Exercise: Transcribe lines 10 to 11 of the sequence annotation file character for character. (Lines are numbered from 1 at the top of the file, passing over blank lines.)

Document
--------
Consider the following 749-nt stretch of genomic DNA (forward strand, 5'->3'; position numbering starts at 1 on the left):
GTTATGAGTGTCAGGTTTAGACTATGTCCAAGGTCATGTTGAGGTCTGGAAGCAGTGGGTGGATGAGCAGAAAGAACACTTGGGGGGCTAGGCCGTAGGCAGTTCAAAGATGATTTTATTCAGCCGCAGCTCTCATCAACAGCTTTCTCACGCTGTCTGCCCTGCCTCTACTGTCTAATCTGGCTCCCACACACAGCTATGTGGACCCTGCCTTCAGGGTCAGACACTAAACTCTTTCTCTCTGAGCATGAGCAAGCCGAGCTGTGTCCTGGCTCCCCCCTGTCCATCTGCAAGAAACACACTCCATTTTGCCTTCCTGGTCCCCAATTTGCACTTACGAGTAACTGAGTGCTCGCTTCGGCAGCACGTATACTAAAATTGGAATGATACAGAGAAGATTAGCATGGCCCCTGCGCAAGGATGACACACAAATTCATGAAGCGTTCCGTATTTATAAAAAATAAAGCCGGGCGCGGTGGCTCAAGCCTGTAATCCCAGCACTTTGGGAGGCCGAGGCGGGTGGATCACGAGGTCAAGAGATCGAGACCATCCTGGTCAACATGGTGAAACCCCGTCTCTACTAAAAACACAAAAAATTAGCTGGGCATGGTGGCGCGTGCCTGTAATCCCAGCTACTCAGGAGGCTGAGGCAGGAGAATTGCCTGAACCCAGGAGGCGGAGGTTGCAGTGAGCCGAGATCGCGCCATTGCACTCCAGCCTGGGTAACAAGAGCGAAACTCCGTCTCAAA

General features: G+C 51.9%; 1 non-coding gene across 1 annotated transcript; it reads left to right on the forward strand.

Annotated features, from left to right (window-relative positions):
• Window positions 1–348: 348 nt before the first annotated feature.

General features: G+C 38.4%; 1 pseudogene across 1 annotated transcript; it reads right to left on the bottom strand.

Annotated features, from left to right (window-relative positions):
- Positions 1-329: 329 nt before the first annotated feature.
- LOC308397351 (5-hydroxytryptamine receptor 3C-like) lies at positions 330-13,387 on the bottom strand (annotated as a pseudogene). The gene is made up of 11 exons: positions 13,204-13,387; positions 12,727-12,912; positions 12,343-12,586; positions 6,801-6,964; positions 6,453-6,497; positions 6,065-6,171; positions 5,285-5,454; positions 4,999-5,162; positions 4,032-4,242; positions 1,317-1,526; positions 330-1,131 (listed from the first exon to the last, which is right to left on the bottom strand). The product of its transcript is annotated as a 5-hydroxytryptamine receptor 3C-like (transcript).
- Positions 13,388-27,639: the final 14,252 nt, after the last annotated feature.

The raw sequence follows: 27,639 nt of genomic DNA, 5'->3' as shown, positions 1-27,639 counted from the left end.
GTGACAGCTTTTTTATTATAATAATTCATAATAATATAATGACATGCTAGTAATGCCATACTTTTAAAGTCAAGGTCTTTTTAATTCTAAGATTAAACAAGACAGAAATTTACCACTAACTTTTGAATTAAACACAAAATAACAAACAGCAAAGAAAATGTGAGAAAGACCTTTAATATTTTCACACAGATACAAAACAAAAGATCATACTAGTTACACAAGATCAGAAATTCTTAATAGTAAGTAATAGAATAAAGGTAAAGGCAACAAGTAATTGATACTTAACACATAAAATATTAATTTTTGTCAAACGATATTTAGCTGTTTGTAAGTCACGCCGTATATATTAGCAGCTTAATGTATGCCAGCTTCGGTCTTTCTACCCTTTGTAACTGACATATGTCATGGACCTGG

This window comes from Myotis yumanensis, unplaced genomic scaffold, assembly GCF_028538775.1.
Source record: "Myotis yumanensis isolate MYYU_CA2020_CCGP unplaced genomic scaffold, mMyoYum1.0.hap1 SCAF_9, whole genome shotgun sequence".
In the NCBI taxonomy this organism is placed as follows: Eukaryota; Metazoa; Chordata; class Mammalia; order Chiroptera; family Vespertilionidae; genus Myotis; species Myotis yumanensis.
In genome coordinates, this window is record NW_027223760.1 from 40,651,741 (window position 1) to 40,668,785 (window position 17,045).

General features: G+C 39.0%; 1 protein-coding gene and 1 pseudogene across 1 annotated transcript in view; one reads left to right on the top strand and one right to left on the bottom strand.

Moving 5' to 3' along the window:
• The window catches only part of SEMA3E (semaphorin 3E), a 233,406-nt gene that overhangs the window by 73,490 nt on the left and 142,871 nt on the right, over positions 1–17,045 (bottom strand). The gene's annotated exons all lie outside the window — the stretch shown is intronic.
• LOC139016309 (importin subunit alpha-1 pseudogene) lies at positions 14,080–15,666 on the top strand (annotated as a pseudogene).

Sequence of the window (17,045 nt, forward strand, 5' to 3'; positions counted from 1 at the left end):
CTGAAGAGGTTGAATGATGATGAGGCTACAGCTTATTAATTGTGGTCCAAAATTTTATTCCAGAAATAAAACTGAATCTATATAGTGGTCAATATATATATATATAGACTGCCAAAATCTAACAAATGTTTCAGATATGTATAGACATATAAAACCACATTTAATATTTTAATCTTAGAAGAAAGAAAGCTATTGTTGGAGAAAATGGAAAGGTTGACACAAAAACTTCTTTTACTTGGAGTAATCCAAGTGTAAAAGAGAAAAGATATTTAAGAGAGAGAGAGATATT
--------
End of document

- Positions 13,388-27,639: the final 14,252 nt, after the last annotated feature.

The raw sequence follows: 27,639 nt of genomic DNA, 5'->3' as shown, positions 1-27,639 counted from the left end.